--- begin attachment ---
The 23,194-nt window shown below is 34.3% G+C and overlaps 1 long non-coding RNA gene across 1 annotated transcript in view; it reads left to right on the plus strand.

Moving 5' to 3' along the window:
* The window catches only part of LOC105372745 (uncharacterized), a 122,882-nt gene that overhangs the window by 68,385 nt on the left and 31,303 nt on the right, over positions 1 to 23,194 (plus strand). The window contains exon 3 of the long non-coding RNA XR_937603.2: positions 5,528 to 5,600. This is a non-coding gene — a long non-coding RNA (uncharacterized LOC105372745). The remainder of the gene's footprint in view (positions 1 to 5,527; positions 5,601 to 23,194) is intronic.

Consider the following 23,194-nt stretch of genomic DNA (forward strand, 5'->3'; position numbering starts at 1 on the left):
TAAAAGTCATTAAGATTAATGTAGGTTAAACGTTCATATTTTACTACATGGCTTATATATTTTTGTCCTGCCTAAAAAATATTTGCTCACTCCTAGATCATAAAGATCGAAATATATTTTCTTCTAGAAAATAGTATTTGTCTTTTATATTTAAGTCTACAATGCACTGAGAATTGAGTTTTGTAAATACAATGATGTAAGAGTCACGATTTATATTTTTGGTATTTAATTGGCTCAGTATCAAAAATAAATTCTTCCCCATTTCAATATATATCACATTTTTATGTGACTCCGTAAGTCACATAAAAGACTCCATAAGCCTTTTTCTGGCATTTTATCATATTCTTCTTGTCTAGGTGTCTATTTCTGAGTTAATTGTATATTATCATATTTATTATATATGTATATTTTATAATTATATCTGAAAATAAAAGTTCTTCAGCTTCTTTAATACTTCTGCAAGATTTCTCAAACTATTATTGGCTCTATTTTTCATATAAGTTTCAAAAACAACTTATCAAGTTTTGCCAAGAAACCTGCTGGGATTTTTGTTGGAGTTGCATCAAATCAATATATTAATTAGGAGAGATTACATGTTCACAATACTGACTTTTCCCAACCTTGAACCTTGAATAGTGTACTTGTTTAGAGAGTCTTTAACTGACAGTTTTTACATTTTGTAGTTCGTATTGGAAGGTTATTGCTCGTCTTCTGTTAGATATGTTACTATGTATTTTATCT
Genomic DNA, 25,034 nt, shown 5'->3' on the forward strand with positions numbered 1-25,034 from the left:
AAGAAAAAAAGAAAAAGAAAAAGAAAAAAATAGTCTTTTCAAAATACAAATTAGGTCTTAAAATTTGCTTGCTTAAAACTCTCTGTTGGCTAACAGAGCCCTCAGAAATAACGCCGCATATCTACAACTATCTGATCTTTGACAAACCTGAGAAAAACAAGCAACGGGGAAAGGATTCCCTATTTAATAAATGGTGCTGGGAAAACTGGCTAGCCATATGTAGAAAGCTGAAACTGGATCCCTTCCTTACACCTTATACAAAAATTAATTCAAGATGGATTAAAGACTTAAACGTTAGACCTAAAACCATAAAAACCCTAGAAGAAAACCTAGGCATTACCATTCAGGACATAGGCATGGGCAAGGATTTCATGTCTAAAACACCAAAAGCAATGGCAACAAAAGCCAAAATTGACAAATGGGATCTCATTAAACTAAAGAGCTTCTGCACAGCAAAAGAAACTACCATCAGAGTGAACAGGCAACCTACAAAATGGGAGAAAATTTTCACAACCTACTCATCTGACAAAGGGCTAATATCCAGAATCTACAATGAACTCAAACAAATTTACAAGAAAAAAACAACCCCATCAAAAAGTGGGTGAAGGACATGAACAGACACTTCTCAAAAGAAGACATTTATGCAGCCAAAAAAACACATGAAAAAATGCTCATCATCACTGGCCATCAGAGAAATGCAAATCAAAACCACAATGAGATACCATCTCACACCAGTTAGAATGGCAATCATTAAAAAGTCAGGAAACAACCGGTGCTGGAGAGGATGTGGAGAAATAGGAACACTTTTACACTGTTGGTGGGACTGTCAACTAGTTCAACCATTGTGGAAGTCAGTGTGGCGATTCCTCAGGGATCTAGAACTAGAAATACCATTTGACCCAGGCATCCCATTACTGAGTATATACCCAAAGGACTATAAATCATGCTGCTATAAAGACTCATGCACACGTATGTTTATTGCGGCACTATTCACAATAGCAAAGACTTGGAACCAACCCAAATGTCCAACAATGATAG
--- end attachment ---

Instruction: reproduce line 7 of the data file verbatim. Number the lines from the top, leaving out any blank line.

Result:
AAGAAAAAAAGAAAAAGAAAAAGAAAAAAATAGTCTTTTCAAAATACAAATTAGGTCTTAAAATTTGCTTGCTTAAAACTCTCTGTTGGCTAACAGAGCCCTCAGAAATAACGCCGCATATCTACAACTATCTGATCTTTGACAAACCTGAGAAAAACAAGCAACGGGGAAAGGATTCCCTATTTAATAAATGGTGCTGGGAAAACTGGCTAGCCATATGTAGAAAGCTGAAACTGGATCCCTTCCTTACACCTTATACAAAAATTAATTCAAGATGGATTAAAGACTTAAACGTTAGACCTAAAACCATAAAAACCCTAGAAGAAAACCTAGGCATTACCATTCAGGACATAGGCATGGGCAAGGATTTCATGTCTAAAACACCAAAAGCAATGGCAACAAAAGCCAAAATTGACAAATGGGATCTCATTAAACTAAAGAGCTTCTGCACAGCAAAAGAAACTACCATCAGAGTGAACAGGCAACCTACAAAATGGGAGAAAATTTTCACAACCTACTCATCTGACAAAGGGCTAATATCCAGAATCTACAATGAACTCAAACAAATTTACAAGAAAAAAACAACCCCATCAAAAAGTGGGTGAAGGACATGAACAGACACTTCTCAAAAGAAGACATTTATGCAGCCAAAAAAACACATGAAAAAATGCTCATCATCACTGGCCATCAGAGAAATGCAAATCAAAACCACAATGAGATACCATCTCACACCAGTTAGAATGGCAATCATTAAAAAGTCAGGAAACAACCGGTGCTGGAGAGGATGTGGAGAAATAGGAACACTTTTACACTGTTGGTGGGACTGTCAACTAGTTCAACCATTGTGGAAGTCAGTGTGGCGATTCCTCAGGGATCTAGAACTAGAAATACCATTTGACCCAGGCATCCCATTACTGAGTATATACCCAAAGGACTATAAATCATGCTGCTATAAAGACTCATGCACACGTATGTTTATTGCGGCACTATTCACAATAGCAAAGACTTGGAACCAACCCAAATGTCCAACAATGATAG